Further to my post last week, I have columns today in the BBC and The Mark that discuss why the placement of Canada on the Priority Watch List may backfire. The BBC piece notes that several European countries – including Italy, Spain, Finland, and Israel – submitted briefs to the U.S. that were ignored. Meanwhile, the Bangkok Post has an editorial that provides further evidence that the inclusion of Canada on the Priority Watch List is being viewed around the world as reason to doubt the Special 301 Report itself. According to the editors, "there is increasing evidence it is a political tool, heavily influenced by wealthy US industries and used by Washington to impose protectionist trade policies." Exhibit One for this claim?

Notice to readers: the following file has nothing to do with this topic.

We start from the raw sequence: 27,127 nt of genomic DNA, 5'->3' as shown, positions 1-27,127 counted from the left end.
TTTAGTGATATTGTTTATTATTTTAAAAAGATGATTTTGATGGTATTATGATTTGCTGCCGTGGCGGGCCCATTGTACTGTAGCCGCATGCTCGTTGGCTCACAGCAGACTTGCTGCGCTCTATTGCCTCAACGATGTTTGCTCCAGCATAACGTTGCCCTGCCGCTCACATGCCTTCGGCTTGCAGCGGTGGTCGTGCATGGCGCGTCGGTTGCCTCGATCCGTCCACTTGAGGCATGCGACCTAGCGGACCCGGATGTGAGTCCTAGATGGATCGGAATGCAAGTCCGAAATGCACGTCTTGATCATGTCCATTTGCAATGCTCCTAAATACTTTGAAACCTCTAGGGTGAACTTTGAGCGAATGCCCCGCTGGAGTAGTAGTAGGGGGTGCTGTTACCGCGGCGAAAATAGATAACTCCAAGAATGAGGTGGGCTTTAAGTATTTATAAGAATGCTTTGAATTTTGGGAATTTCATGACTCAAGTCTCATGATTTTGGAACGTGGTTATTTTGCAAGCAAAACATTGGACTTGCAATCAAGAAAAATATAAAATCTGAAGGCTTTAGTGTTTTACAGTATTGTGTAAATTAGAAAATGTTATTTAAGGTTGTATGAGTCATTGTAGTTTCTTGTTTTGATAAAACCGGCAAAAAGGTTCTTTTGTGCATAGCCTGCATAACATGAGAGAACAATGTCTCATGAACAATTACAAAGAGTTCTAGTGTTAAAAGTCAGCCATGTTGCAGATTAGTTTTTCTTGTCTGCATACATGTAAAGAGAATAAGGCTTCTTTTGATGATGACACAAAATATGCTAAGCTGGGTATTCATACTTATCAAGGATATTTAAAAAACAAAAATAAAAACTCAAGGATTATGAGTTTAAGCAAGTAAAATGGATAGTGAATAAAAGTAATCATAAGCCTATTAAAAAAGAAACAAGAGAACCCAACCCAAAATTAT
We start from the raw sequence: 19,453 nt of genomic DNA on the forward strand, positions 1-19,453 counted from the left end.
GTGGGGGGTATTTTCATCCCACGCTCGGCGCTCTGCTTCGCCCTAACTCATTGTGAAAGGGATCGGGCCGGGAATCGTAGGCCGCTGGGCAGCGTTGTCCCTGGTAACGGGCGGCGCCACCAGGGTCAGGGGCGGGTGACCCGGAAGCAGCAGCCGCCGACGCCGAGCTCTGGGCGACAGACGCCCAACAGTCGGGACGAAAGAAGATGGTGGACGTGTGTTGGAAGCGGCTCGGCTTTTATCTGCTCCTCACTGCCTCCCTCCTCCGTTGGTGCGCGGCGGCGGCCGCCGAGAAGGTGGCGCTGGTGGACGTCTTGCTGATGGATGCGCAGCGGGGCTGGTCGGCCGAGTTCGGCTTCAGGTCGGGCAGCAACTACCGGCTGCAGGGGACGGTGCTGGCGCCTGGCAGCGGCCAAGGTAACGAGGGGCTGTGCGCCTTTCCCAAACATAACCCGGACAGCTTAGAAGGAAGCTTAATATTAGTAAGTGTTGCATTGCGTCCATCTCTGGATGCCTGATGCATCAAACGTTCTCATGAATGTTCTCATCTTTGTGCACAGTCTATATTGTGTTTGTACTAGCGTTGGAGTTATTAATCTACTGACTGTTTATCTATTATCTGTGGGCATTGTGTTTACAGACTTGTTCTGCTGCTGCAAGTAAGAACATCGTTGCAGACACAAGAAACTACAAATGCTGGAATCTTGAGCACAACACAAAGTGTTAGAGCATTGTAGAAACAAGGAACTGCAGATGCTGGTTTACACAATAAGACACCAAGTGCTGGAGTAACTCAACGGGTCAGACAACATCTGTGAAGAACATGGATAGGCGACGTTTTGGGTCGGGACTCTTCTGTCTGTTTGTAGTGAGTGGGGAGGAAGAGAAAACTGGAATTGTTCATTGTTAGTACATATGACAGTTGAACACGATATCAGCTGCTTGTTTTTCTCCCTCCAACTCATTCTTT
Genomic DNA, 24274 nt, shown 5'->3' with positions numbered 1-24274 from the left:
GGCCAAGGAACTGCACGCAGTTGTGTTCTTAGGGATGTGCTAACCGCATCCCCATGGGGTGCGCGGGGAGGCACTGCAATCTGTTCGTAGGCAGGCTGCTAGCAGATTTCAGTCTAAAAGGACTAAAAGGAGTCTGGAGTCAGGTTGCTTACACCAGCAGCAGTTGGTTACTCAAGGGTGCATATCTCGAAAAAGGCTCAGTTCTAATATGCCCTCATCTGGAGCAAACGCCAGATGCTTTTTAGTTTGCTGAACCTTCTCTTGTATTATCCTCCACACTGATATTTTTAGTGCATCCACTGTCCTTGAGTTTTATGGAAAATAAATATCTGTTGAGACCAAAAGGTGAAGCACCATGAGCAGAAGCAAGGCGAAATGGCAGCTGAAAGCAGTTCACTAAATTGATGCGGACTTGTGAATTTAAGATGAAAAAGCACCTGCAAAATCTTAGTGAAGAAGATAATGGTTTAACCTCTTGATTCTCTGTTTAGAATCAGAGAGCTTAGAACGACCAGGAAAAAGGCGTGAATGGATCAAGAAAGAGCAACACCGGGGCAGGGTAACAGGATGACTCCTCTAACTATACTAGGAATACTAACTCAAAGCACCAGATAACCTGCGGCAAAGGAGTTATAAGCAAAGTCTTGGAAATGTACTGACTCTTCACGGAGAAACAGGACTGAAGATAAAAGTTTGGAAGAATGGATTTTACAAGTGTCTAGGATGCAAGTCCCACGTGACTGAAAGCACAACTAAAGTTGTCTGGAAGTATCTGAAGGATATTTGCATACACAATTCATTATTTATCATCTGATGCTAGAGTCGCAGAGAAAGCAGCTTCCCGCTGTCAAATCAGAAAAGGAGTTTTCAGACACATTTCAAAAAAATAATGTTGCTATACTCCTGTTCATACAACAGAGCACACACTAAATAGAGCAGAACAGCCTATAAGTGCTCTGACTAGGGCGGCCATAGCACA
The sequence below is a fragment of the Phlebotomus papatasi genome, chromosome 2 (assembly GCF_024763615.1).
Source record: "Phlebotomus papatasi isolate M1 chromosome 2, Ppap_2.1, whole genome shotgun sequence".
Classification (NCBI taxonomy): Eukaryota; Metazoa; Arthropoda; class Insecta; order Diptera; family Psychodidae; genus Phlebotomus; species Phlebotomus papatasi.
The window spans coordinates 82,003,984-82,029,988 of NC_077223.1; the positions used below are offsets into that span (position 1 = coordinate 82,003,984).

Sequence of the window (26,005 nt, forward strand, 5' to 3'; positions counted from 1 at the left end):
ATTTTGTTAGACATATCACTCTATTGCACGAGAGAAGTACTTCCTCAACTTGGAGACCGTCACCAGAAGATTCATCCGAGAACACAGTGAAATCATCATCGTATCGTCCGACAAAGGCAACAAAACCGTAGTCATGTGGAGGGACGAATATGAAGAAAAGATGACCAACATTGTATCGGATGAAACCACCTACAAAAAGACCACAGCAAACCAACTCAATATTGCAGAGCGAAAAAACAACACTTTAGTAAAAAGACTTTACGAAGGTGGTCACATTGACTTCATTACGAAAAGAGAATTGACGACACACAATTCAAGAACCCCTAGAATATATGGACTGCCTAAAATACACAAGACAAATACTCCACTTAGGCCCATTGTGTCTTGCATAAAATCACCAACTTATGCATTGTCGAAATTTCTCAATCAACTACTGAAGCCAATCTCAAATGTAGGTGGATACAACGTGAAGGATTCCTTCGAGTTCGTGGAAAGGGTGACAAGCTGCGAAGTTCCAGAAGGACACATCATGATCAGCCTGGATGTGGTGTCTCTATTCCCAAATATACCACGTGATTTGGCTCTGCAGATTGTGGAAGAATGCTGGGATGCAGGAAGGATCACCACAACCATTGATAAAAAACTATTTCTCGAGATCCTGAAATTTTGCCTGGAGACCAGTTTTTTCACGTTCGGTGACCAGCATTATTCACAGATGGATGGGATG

It could be in the seemingly absurd decision to place Canada in the top rank of worst offenders with China, Russia and Thailand. Canada has stolidly refused to ape the US government in enacting a punishing law protecting the movie and music distributors. The Digital Millennium Copyright Act is a blatantly anti-consumer law which has little to do with IP protection, and everything to do with stifling digital copying of material owned by huge and profitable companies which help to finance US political campaigns.
Thus Washington seems to be using its annual IP report to hammer nations to enact and enforce US IP laws, or suffer the consequences. This appears to be nothing but ham-handed protection of big businesses at the expense of free trade. The US Trade Representative must accept that there are many ways to protect IP rights, and cease its threats against those who take different courses.